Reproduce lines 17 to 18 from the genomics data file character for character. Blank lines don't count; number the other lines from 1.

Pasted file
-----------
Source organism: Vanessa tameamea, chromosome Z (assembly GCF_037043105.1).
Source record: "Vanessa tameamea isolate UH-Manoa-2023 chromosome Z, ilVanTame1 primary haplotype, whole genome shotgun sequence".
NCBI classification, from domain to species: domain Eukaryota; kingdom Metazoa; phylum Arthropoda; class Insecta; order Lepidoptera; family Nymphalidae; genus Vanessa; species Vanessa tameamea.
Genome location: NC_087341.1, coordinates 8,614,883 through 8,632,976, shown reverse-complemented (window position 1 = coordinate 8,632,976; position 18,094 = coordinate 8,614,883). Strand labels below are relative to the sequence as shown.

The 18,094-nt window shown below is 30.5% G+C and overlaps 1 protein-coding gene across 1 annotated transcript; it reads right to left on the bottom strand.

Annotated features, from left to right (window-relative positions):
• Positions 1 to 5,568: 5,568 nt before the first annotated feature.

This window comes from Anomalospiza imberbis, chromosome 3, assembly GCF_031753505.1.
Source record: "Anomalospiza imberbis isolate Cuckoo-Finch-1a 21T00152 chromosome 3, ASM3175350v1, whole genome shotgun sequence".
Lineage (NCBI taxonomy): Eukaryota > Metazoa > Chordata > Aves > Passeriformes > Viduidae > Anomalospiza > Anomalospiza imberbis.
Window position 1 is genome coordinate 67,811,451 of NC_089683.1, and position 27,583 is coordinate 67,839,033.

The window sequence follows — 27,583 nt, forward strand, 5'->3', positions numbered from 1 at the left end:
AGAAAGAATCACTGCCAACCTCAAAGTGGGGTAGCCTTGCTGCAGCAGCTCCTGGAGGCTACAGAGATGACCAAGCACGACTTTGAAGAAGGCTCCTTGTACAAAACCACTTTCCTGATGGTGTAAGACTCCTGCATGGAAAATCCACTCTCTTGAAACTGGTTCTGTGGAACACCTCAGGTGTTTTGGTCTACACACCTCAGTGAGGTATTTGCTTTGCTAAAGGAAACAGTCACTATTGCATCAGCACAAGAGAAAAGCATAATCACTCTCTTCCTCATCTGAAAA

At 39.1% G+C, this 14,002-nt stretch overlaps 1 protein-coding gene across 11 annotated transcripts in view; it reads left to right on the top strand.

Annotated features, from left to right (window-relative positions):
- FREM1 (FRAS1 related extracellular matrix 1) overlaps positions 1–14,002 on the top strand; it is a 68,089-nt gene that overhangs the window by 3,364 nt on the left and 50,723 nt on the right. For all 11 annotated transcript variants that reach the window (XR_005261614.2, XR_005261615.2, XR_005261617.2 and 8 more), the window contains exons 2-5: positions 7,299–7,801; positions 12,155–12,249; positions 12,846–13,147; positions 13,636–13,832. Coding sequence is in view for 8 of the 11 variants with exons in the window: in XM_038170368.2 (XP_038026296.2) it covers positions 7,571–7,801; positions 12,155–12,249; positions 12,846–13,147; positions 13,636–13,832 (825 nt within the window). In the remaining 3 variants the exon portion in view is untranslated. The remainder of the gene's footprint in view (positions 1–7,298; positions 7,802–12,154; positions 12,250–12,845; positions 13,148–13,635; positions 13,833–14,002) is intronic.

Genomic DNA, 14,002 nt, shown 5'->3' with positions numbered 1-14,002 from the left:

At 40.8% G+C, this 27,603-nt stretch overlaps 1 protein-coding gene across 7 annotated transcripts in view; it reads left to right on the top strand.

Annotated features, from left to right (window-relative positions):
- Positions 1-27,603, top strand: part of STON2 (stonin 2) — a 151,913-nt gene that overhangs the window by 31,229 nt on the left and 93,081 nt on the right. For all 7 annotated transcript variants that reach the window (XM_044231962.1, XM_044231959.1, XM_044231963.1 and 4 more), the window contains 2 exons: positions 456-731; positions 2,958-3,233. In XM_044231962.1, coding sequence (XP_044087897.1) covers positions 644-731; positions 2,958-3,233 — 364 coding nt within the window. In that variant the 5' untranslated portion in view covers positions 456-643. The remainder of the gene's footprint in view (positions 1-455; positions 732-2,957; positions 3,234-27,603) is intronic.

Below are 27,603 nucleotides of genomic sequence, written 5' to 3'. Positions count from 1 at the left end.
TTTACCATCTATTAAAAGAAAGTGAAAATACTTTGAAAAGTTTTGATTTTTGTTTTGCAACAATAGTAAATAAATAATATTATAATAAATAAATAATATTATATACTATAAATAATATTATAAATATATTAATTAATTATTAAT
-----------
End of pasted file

Genomic DNA, 14,002 nt, shown 5'->3' with positions numbered 1-14,002 from the left:

At 40.8% G+C, this 27,603-nt stretch overlaps 1 protein-coding gene across 7 annotated transcripts in view; it reads left to right on the top strand.